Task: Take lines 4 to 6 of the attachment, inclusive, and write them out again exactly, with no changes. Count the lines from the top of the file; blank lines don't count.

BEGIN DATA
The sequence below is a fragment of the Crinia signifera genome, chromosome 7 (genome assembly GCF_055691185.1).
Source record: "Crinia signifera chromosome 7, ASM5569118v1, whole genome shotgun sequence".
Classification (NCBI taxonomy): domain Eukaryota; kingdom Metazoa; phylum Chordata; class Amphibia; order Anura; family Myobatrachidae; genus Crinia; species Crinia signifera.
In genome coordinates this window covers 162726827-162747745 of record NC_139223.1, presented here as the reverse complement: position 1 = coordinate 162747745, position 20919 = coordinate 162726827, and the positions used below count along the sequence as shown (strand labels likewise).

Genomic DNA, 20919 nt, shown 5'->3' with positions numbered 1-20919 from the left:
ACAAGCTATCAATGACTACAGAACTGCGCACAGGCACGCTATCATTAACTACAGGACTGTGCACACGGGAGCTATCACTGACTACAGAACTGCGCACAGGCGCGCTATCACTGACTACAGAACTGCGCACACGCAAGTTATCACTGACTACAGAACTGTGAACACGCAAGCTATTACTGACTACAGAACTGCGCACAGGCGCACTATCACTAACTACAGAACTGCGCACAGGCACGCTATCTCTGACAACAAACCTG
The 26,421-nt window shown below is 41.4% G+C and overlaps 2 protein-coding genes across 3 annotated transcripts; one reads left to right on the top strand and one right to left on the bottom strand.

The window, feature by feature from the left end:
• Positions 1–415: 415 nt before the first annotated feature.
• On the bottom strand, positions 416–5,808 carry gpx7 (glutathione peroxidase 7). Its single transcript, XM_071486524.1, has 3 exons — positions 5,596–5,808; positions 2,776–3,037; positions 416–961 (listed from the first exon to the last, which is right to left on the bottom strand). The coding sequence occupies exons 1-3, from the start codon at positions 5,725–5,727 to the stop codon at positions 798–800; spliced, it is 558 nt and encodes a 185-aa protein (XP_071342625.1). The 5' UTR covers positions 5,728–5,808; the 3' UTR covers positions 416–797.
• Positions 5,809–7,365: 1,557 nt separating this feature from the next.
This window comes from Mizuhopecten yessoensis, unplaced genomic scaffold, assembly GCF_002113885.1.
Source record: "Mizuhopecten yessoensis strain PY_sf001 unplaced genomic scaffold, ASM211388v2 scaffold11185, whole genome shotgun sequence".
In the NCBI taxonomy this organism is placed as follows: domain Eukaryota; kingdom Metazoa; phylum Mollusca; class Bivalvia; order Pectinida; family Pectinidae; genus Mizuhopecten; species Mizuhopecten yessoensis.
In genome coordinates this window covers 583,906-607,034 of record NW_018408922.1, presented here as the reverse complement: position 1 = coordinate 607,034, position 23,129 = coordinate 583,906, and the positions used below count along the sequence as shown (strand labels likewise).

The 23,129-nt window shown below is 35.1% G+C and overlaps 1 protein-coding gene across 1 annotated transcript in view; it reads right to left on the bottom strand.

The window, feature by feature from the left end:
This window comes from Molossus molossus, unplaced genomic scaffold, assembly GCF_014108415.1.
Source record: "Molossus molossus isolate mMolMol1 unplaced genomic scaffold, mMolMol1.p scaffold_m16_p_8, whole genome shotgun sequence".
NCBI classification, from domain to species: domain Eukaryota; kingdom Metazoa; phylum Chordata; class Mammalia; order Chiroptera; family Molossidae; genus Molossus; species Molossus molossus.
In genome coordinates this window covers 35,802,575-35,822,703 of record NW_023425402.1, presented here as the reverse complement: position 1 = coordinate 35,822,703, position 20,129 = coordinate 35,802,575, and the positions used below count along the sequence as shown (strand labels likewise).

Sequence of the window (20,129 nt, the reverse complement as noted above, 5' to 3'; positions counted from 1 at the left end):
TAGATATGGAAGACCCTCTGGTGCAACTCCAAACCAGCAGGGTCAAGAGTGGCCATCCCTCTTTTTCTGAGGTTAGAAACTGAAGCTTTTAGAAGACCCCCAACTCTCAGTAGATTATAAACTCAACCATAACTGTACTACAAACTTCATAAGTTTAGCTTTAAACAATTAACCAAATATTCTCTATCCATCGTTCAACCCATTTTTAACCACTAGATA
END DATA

In genome coordinates this window covers 162726827-162747745 of record NC_139223.1, presented here as the reverse complement: position 1 = coordinate 162747745, position 20919 = coordinate 162726827, and the positions used below count along the sequence as shown (strand labels likewise).

Genomic DNA, 20919 nt, shown 5'->3' with positions numbered 1-20919 from the left:
ACAAGCTATCAATGACTACAGAACTGCGCACAGGCACGCTATCATTAACTACAGGACTGTGCACACGGGAGCTATCACTGACTACAGAACTGCGCACAGGCGCGCTATCACTGACTACAGAACTGCGCACACGCAAGTTATCACTGACTACAGAACTGTGAACACGCAAGCTATTACTGACTACAGAACTGCGCACAGGCGCACTATCACTAACTACAGAACTGCGCACAGGCACGCTATCTCTGACAACAAACCTG